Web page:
Less than 24 hours after winning a crucial decision regarding evidence disclosure, MegaUpload's legal team is going for the jugular—filing a motion to dismiss in District Court for the Eastern District of Virginia.
The legal team filed the motion on the grounds that the US government had violated MU's due process rights by destroying its business without properly serving the company. Coincidentally, unlike people, companies cannot be served outside of US territory (like, say, New Zealand). Per the statute, due process rights are harmed when, "a liberty or property interest which has been interfered with by the State and that the procedures attendant upon that deprivation were constitutionally sufficient."
MU's legal team is arguing that seizing the company's domains and data has effectively put it out of business. According to papers filed today:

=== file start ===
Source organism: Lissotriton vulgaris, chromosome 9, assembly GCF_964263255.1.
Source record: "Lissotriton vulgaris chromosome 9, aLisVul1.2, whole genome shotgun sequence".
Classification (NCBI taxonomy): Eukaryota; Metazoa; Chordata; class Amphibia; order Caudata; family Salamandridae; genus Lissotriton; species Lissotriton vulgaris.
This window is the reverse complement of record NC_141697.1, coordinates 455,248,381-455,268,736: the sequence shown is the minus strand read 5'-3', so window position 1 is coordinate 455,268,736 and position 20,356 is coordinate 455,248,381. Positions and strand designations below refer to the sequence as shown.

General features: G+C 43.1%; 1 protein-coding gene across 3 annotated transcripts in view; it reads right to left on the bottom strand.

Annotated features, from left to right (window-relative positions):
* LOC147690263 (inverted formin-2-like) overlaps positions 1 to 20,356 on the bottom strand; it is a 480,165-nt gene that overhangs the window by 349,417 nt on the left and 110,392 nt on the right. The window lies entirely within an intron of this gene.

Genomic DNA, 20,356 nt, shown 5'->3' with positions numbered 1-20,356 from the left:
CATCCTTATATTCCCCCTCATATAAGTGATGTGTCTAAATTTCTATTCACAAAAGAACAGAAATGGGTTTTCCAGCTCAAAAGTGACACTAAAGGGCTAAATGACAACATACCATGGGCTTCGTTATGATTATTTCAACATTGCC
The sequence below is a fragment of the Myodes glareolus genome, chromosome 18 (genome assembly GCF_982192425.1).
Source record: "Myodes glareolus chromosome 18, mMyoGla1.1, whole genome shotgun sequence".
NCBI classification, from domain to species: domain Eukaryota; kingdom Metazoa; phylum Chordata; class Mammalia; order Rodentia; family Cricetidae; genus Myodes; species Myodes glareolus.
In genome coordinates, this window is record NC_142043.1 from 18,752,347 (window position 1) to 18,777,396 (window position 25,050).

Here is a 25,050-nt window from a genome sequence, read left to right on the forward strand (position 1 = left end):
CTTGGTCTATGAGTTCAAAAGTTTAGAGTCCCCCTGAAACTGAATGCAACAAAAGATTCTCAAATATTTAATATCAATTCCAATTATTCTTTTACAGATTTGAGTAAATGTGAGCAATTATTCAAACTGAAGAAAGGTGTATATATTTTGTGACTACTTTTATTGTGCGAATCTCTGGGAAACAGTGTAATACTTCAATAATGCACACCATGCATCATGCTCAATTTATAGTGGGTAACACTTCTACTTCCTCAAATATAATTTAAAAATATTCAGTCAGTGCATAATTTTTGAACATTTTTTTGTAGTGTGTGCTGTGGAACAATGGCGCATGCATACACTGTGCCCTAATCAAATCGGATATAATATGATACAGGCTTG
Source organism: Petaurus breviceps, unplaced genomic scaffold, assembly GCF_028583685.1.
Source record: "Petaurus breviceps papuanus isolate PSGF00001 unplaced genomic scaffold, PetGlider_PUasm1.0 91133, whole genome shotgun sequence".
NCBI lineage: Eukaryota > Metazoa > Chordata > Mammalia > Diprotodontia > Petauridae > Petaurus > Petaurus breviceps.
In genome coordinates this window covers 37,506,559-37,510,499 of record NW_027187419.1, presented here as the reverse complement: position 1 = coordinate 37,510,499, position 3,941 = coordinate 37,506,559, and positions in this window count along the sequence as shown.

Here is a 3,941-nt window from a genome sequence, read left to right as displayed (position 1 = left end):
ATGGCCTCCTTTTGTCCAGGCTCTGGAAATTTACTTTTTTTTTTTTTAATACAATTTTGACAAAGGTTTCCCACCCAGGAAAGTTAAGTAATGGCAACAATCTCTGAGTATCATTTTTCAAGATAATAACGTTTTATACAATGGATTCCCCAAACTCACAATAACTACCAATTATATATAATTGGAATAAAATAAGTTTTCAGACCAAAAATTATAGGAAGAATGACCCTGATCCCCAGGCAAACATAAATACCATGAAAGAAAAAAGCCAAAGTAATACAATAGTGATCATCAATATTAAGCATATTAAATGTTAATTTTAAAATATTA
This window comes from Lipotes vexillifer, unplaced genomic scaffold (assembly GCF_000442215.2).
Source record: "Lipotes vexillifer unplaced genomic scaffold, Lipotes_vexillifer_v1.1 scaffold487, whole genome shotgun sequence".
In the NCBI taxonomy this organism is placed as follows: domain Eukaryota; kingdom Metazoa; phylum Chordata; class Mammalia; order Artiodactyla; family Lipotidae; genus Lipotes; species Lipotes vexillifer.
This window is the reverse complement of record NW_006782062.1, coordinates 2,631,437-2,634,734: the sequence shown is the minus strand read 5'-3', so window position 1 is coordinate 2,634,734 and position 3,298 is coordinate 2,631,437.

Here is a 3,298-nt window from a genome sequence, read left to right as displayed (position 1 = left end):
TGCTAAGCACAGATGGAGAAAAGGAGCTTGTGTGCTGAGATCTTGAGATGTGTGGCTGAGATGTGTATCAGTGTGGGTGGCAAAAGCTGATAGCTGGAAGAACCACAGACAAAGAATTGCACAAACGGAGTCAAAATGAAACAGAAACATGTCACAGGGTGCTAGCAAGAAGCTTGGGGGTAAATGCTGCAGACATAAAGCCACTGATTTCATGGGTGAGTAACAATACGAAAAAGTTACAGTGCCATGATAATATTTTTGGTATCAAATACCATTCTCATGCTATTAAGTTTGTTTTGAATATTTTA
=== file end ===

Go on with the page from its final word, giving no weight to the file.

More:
Both prongs of the procedural due process test are plainly met here. The Government has seized Megaupload's property and domain name, ruined its reputation, and destroyed its business pursuant to an indictment which is fatally flawed as a jurisdictional matter. Megaupload now finds itself in a state of abeyance, with no end in sight.
As a result of the Government's inability to properly serve the summons on Megaupload, this Court lacks jurisdiction over the company. In the absence of effective service of process, criminal proceedings against Megaupload cannot commence, and as the Court has aptly noted, we ‘frankly don't know that we are ever going to have a trial in this matter'.
Megaupload is thus deprived of any procedure to clear its name or recoup its property, in clear violation of its due process rights.
The court obviously isn't rushing into a dismissal decision lightly but the government certainly does seemed to have screwed the pooch in this prosecution and will have a hell of a time countering MU's new legal strategy. [Torrent Freak]